Do you have acne or psoriasis in today’s world? If yes, better treat it. But if somehow you were born centuries ago and had these minor health problems, you could have been a deformed outcast. With our advancement in medial sciences we can treat skin problems and other unsightly features. The best remedy we have these days is plastic surgery but back then any such disease was destined to have you outcast. Leprosy for instance, plagued European empires for quite long where even having a rash on your skin resulted in complete social isolation and mass killings. Another disease was Syphilis, a nasty condition that rotted the flesh (of the nose in particular) and smelled like dead fish.

3) Are You Unemployed? How About A few Whips?

Joblessness has been common throughout human history. It breaks people down both emotionally and socially. But one of the worst historical account in this regard is found centuries ago when not being able to find a living was considered a fate worth a punishment i.e. whipping bare flesh until bloody. For example, in 16thcentury England, being unemployed was considered as a punishable crime when people wandered from place to place in search of living, they were considered as vagrants. In 1547, the law was altered so that instead of whipping, people would be branded like cattle and forced into slavery. In early 1600s new laws were implemented as per which rewards and bounties were announced for whosoever captures a vagrant. The governments back then did provide some sort of assistance but that also came with an outcast branding tactic i.e. a jobless person was forced to wear a badge with letter “P” to distinguish them from the rest.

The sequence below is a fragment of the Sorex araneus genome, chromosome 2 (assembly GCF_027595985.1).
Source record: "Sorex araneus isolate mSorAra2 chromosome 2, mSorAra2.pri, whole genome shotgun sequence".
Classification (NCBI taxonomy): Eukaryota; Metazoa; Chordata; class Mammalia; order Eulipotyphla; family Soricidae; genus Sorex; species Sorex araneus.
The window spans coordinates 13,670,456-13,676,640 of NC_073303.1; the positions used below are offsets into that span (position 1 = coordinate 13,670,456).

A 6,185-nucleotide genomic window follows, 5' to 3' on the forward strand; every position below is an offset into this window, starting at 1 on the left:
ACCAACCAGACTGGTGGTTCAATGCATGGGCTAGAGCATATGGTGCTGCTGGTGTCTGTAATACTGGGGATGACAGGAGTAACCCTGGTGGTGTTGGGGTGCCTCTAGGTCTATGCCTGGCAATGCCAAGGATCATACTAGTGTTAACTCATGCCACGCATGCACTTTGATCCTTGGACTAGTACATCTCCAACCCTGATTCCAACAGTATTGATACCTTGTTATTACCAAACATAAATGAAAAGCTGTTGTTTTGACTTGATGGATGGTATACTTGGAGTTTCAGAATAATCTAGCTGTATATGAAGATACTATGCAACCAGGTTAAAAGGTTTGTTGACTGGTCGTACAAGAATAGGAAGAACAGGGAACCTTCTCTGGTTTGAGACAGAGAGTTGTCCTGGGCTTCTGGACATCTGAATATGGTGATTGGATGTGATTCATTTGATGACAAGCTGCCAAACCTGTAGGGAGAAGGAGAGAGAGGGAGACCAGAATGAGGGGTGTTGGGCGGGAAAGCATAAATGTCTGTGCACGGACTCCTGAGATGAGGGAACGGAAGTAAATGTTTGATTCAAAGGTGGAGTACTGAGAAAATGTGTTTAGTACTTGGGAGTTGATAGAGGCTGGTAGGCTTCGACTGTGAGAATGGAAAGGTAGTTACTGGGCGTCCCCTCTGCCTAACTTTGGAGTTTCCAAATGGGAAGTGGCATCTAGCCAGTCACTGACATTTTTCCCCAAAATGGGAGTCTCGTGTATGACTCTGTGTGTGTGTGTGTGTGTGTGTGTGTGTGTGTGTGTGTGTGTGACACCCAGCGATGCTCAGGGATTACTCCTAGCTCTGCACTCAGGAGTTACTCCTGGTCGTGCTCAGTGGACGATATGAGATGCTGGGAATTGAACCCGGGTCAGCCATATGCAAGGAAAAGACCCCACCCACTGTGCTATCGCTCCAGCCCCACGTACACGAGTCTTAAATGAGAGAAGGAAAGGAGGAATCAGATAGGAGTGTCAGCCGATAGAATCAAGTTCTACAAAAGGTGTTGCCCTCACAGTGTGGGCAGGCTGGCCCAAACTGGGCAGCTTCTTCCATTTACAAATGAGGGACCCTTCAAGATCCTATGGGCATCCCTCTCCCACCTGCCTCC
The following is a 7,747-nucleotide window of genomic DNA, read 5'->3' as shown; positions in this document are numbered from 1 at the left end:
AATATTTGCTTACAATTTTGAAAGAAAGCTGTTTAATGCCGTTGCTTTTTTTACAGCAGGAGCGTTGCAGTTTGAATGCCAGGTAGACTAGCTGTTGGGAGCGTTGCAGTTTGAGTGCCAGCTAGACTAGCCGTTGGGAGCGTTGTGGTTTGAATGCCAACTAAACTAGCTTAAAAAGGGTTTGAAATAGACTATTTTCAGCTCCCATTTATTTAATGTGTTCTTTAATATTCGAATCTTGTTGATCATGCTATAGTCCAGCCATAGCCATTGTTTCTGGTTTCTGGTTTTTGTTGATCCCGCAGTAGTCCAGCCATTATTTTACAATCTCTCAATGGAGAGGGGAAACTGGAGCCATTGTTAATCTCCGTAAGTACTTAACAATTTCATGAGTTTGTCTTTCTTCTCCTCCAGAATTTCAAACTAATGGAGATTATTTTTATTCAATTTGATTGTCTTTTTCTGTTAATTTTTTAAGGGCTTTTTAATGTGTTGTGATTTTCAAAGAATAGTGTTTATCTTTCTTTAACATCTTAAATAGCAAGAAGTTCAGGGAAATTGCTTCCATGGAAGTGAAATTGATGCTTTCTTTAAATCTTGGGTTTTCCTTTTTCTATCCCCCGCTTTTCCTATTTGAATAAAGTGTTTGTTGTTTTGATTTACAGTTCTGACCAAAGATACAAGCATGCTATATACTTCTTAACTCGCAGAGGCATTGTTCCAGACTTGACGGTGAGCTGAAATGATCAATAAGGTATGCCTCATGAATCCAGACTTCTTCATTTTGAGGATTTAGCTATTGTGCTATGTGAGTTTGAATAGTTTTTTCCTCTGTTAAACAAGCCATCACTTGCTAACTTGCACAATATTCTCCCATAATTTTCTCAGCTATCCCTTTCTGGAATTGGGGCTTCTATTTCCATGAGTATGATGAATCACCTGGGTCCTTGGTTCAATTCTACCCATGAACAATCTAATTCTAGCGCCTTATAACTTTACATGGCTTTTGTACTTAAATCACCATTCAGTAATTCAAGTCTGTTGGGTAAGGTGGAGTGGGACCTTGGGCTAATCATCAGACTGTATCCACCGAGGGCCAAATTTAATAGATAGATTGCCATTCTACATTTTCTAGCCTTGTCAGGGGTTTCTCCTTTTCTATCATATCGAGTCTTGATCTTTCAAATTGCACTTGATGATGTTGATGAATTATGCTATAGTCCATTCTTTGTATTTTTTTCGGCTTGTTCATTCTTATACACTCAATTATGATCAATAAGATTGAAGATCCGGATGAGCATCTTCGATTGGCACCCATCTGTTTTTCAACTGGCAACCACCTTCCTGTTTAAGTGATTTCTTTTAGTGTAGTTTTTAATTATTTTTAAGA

2) Brawls At School Turned Into DeadlyFight Offs